89 ptarmigans and a shrike in Yellowknife Christmas Bird Count

A file photo of a ptarmigan.  (Paul J. Richards/Getty Images - image credit)
A file photo of a ptarmigan. (Paul J. Richards/Getty Images - image credit)

Usually when people think of bird watching, the thought of summertime hikes comes to mind.

But many avid bird watchers know there's a special time of year where they can keep an extra eye out for our feathered friends.

That includes Yellowknifer Reid Hildebrandt, a regular bird columnist on CBC's The Trailbreaker, who participated in the Audubon Christmas Bird Count hosted by The National Audubon Society since 1900.

Hildebrandt said the Christmas bird watching event started as an "alternative tradition," and then later turned into "the longest-running citizen science program in North America." in 2021, the count saw 2,600 different groups take part, in nearly 30 different countires.

"Unlike most other government-run programs, or other groups that will do different counts in the summertime, when it's easier to access places and the weather's warmer, this is one of the only opportunities to study bird numbers on a national level in the middle of winter," Hildebrandt said.

"Because it's been happening for over 100 years, the data collection is just phenomenal. And we just keep getting the chance to add to it and seeing how the trends are changing these days."

15 species sighted

Hildebrandt said this most recent winter bird count from a local perspective was a success, with 15 different types of bird species counted, which is about average.

"Last year, we had 17. But that was the highest ever. So 15 is overall a very good number for the Yellowknife counts here," Hildebrandt said.

Taken by Loren McGinnis/CBC
Taken by Loren McGinnis/CBC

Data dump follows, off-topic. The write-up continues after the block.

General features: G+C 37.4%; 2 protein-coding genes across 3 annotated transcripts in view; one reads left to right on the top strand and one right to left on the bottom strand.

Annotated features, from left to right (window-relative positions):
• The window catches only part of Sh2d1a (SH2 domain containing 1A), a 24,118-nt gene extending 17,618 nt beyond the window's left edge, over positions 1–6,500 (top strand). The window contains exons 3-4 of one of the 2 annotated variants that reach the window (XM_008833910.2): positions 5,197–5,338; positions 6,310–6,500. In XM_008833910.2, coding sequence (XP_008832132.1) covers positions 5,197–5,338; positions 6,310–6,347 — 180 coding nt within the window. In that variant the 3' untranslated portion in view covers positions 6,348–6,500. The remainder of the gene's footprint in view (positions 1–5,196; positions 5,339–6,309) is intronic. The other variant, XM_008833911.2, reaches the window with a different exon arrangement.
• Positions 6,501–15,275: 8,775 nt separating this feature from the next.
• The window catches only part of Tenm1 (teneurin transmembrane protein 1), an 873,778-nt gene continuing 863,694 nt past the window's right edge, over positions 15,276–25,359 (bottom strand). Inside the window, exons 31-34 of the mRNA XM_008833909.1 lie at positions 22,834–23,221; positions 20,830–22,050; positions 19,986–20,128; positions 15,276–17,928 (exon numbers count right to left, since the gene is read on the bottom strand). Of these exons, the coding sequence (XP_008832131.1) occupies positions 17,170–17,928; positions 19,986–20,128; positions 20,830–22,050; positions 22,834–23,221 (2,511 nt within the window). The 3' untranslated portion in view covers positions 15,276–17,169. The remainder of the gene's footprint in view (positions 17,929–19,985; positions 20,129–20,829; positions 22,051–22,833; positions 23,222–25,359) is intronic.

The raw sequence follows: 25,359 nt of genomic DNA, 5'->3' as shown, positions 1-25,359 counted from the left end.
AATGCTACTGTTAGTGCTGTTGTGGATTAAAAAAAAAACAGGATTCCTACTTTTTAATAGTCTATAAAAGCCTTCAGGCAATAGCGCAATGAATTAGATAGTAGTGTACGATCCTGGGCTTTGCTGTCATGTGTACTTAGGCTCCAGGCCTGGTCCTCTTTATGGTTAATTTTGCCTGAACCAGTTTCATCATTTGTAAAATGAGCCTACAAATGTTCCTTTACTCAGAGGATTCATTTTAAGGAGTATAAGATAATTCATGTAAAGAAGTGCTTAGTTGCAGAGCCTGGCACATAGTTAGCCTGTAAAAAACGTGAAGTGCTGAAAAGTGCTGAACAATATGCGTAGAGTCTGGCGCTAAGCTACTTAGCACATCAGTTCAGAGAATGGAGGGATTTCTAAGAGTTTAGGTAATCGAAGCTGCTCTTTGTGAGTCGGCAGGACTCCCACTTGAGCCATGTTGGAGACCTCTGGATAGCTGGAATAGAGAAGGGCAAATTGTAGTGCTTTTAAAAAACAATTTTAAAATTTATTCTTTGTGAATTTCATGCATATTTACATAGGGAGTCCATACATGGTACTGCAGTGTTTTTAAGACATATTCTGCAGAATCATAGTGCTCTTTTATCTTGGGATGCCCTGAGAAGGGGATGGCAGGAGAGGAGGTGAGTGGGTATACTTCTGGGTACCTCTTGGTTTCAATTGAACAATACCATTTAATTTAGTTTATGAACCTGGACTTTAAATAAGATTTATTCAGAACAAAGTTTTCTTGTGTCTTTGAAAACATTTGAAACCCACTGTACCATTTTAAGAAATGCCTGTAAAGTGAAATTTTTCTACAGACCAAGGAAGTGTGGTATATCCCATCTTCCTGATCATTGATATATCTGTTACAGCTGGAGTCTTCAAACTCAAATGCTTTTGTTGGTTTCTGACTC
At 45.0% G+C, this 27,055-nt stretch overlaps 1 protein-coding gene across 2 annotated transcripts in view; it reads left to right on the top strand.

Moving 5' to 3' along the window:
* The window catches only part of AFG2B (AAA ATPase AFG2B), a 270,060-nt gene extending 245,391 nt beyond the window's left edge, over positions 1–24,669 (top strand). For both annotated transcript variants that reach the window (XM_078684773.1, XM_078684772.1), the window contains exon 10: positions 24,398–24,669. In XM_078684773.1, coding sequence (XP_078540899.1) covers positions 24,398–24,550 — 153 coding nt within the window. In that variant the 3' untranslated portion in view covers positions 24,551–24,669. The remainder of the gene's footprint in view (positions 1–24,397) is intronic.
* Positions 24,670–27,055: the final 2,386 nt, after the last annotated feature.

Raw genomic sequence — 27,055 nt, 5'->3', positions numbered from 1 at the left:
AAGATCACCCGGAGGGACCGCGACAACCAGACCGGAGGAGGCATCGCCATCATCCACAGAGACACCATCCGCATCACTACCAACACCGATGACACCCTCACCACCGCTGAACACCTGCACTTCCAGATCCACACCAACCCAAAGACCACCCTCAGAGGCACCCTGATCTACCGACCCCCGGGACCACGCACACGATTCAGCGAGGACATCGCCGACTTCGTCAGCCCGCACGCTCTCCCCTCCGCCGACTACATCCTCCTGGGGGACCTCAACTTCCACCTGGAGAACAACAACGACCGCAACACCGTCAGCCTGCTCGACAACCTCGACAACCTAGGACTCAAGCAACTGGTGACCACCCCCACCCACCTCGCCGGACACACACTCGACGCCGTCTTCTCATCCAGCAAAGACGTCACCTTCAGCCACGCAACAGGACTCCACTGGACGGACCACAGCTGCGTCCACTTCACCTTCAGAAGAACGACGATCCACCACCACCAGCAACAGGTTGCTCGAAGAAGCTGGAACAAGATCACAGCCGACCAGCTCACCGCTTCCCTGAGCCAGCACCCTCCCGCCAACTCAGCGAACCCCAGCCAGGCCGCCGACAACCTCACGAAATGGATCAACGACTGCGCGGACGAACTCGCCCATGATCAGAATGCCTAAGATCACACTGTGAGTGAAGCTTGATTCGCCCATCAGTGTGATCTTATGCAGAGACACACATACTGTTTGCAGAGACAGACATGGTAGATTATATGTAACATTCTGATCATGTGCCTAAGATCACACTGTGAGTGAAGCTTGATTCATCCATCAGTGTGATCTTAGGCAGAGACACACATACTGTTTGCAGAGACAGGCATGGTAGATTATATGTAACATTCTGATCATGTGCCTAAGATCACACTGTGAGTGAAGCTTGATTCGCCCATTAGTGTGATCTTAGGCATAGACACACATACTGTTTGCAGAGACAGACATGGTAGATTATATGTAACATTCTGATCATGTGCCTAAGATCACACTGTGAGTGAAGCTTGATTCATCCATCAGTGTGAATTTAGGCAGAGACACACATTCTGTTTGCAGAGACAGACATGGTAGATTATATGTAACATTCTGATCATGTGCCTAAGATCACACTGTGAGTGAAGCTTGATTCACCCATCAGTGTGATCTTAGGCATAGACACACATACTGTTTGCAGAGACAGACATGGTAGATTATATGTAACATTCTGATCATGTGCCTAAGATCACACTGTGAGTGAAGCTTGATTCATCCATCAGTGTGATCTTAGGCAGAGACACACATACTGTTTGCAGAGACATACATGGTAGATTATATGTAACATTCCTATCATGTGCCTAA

There were a few "surprises" in the sightings, he said, like a shrike that isn't seen every winter. The ptarmigan numbers seem to be picking up too, he added — 89 sightings this year, which is double last year's count.

Hildebrandt said counting birds in the winter is also a chance to see friends that he'd otherwise encounter mainly in the summertime.

It's also a bonus opportunity to "walk off some of the lethargy that can build up during the holiday season."

"We had 14 people turn out … lots of walking, lots of driving. It was just overall a great day."

Overall, the Christmas Bird Count has seen bird numbers fall dramatically worldwide. "Thirty-five years ago, about 1,500 count circles recorded 100 million individual birds. In comparison, for the 122nd count last year, more than 2,600 groups counted only 42 million birds," wrote the Audubon's chief executive director Elizabeth Gray this month.

A life of bird-watching

Hildebrandt has had an interest in bird watching from a young age. He said his grandparents had a number of feeders and a "lush yard full of birds" down in southern Manitoba. He always loved to sit at the window and watch the feeders. He also had others in his life that influenced his love of birds and "my parents just ran with it."

"I basically learned learned how to read and write by writing articles or reading bird books," Hildebrandt said.

"I had the resources and the influences to keep up with it. And it's one of my favorite hobbies now."

People can take a look at the results on the Audubon website, along with past years' results. In total, the website shows there have been 200 bird counts completed in the current year, with about 3.5 million birds counted.

It also notes the current year data won't be available with the historic data set until the data are reviewed and confirmed by all of the regional editors.

The society also launched an online Bird Migration Explorer in September, which was heralded as the most comprehensive summary of migration patterns ever assembled.